Last week, I was given a rare opportunity to drive alone. Yes, alone. I could hardly wait. I only had to pick up dinner and stop by the post office, but it would be a half hour to treasure.
But as I opened the car door, I heard the front door to the house open, too. “Mommy, where are you going?” my five year old asked.
“Just to pick up dinner,” I called back.
“Oh, is it quick?”
“Yes,” I reassured him, assuming he just wanted to make certain I wouldn’t be gone long.
“Oh, good,” he answered. “Can I come, too, then?”
Oops. Question misunderstood. So, he’d been hoping to come, and was merely ensuring I wouldn’t be dragging him on an endless run of errands. I hesitated. This was the only “me time” I’d had in the past week. My quiet-in-the-car, no-kids, “me time”. As with most moms, I sorely needed it. I only have two children, but one of those is a ten-month old who’s still pretty much glued to my body. Though I love her immensely, I looked forward to just a few stolen moments alone. Just a little quiet time to recharge. After all, during His ministry, even Jesus sought a little time apart from the crowds (Mt 14:13).
But, how could I look at my son and tell him no, that I didn’t want him to come along? He looked so hopeful on the front step, cradling his shoes in his little hands. And, though seeking a little alone time, wasn’t Jesus still interrupted in order to care for others? And didn’t He oblige? (Mt 14:14)
“Sure,” I answered, “Go tell Daddy you’re coming with me.”
“Goody!” he yelled gleefully.
I was happy for him, but what had I just done? Why can’t I ever just allow myself some time alone? As a stay-at-home mom, I parent 24-7. With a husband who’s at work from before the sun rises until about an hour before the kids’ bedtime, I parent alone for much of the day. I should have suffered no guilt for giving myself a half hour of silence.
Instead, here I was, no longer alone but with a little boy in tow. And that little boy was anything but quiet. He was in a questioning mood. A talking mood. And without his little sister babbling, squealing or crying away in the seat next to him, I understood why he was so giddy and chatty.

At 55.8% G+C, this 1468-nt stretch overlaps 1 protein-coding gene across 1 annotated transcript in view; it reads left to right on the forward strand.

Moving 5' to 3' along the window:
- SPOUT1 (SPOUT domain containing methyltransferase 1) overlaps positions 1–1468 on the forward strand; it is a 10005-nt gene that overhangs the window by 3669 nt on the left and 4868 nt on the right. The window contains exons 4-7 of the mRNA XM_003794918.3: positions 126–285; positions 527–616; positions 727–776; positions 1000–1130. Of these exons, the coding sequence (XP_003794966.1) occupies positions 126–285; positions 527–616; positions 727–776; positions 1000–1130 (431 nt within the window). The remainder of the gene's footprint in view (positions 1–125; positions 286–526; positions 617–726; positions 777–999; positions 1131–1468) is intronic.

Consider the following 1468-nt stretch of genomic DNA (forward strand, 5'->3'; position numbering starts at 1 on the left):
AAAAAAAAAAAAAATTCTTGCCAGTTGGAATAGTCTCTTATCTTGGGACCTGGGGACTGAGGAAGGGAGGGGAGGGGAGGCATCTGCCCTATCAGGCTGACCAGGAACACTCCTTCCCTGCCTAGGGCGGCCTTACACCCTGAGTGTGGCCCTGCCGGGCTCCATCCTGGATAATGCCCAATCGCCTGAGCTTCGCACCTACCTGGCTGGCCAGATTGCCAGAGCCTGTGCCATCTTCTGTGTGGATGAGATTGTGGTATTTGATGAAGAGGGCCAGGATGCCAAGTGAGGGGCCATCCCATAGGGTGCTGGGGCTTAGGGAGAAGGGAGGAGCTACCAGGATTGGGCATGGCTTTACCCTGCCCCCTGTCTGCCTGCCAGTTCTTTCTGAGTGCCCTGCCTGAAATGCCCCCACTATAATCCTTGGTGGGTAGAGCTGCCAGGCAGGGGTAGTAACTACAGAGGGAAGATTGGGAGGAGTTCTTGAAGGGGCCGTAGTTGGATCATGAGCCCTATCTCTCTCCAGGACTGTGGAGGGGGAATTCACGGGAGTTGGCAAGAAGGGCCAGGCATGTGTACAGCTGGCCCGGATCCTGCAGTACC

Because, for him, this wasn’t “me time”, it was “you and me time”. For him, it was a quiet car ride where the only noise was of a conversation between himself and the mom who is always so busy with another, needier child. For him, these were moments when he had no one to be second to, no one to talk over, no one to compete with for Mom’s attention.
And he soaked up these moments. He chatted about things we’d never talked about before. Nothing substantial, just little talks about why it’s good to get a low score in golf (a question that arose as we passed a golf course), or what type of swing set Daddy should build in the backyard (a thought that occurred as we passed a yard with a really great swing set), or musings on what exactly God does in heaven all day (prompted by my remark on the beauty of the sun rays streaming through the clouds).
Seconds into the drive, I was glad I wasn’t alone. Because though I hadn’t realized it, I needed this time, too. I needed to reconnect with my son who’s always such a great helper with his baby sister, but who doesn’t get much time alone with me anymore. I needed to return, even for a few moments, to the days when it was just the two of us for much of the day. Because he’s getting older and slipping a little further away from me every day, and these uninterrupted minutes together are growing rarer.
Because motherhood, I’ve learned this past year, is such a delicate balancing act. We juggle everything from time with our husband, to time with each child, to time tending to friends and relatives. We balance schedules and checkbooks and appointments and meals. And in this daily juggling act, we risk making our loved ones feel less set apart as someone truly special to us and more like an item to be taken care of on our checklist.
Or, worse, a hindrance to our “me time”.
My son and I needed our simple half hour together. Though it was nothing exciting, we had fun buying stamps, mailing letters, and waiting for our order to come up at the pizza place. In these moments, we were blessed with something we both desperately needed. Not “me time”. It was something better. It was “you and me” time.